“I don’t want to damage my primary. I think I’ve said that for 10 years now. I don’t want to do anything that would jeopardize South Carolina not being in the key primary window,” he said. “And I don’t want any candidate using me as an excuse not to show up in the state. I think that’s pretty legitimate.”
CBC member Rep. [crscore]Danny Davis[/crscore] told TheDC that while the youth vote could be beneficial for the Vermont senator, he does not see young black voter support for Sanders helping him defeat Clinton.
“It could, but I don’t think it will. I think the combination will be more than Bernie will be able to overcome to the extent of getting the majority of African American Community’s support,” Davis said. “I just think that the Clinton familiarity is so great among African Americans of a certain age group who have been around as long as she’s been around.”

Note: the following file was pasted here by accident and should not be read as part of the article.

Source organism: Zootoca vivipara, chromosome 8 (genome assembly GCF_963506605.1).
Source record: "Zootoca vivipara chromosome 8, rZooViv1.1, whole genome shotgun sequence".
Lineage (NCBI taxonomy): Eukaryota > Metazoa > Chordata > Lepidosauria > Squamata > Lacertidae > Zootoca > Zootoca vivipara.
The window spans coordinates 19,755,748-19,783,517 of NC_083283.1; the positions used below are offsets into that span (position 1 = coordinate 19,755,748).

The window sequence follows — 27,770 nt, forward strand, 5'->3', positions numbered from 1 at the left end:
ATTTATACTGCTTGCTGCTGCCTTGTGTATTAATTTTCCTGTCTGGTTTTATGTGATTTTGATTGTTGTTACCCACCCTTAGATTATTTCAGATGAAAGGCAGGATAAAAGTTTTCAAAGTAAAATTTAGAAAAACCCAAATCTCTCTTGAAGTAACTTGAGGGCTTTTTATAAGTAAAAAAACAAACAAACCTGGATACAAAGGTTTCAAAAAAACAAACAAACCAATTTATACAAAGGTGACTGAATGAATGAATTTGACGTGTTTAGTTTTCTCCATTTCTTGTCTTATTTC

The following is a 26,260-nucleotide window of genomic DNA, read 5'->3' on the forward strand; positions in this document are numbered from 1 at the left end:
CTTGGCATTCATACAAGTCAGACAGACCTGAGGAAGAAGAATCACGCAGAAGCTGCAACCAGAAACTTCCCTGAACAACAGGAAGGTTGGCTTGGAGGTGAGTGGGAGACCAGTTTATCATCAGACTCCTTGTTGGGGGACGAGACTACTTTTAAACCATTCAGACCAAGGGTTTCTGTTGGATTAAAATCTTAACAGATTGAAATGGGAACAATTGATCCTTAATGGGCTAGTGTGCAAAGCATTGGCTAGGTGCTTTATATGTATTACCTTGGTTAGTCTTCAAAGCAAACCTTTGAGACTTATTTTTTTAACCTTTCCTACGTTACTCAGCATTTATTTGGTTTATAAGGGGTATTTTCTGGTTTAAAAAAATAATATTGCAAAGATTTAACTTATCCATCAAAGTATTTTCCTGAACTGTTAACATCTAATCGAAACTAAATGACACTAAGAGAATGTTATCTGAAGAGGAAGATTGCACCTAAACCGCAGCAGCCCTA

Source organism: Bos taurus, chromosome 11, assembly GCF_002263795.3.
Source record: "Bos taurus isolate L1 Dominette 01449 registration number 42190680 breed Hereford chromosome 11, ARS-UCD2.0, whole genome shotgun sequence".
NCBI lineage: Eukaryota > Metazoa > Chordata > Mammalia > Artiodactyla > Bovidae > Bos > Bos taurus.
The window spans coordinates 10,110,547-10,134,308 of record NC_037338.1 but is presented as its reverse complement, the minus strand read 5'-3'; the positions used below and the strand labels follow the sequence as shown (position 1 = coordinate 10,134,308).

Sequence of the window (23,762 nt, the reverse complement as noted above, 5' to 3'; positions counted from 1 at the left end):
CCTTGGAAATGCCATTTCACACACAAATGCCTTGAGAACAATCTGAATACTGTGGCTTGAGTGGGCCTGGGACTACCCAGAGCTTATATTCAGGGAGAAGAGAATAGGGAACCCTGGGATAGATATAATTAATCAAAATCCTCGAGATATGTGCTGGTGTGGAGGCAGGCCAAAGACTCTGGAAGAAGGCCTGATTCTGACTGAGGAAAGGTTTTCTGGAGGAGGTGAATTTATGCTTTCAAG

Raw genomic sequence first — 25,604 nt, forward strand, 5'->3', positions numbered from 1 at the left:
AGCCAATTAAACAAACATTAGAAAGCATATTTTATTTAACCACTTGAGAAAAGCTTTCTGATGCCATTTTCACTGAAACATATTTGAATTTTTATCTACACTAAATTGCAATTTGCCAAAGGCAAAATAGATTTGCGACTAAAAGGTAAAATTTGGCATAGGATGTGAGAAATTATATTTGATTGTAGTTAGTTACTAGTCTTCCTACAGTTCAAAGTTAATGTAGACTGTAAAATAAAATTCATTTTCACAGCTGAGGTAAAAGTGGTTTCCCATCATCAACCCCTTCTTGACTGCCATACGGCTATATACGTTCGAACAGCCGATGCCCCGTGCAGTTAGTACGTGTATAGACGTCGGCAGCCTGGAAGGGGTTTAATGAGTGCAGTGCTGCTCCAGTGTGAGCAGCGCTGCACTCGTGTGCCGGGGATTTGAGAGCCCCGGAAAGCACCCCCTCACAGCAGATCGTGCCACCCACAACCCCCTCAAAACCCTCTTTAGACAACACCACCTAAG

He added, “But [the black youth] vote the least. I’m saying I wish they voted more but they vote the least, not the most,” noting he is hoping for a high youth turnout regardless.
CBC Chairman G.K. Butterfield agrees with Lewis’ view on Sanders, telling TheDC that Sanders is late to the civil rights movement as far as any support from black youth is concerned.
“Sen. Sanders should have done it a long time ago. Bernie’s a friend and I know his commitment to civil rights, but it pales in comparison to Mrs. Clinton’s commitment to civil rights and equal rights under law,” Butterfield explained. “She has been fighting this battle for a long time—she and Bill Clinton both. And so we have a level of comfort with the Clintons that we don’t have with any other presidential candidate. “
CBC member Rep. Gregory Meeks said that black youth support is becoming an issue only because of the last two primary contests.
“Well, what I will say is there is a lot of talk, because of what took place in New Hampshire and Iowa. And for me, when you look at New Hampshire and Iowa, there’s not a lot of black people there—period. So we were not focused on that and our endorsement has come out subsequent thereto, because, then we can talk about the issues,” he said, adding that Clinton is the candidate who has been “right on guns.”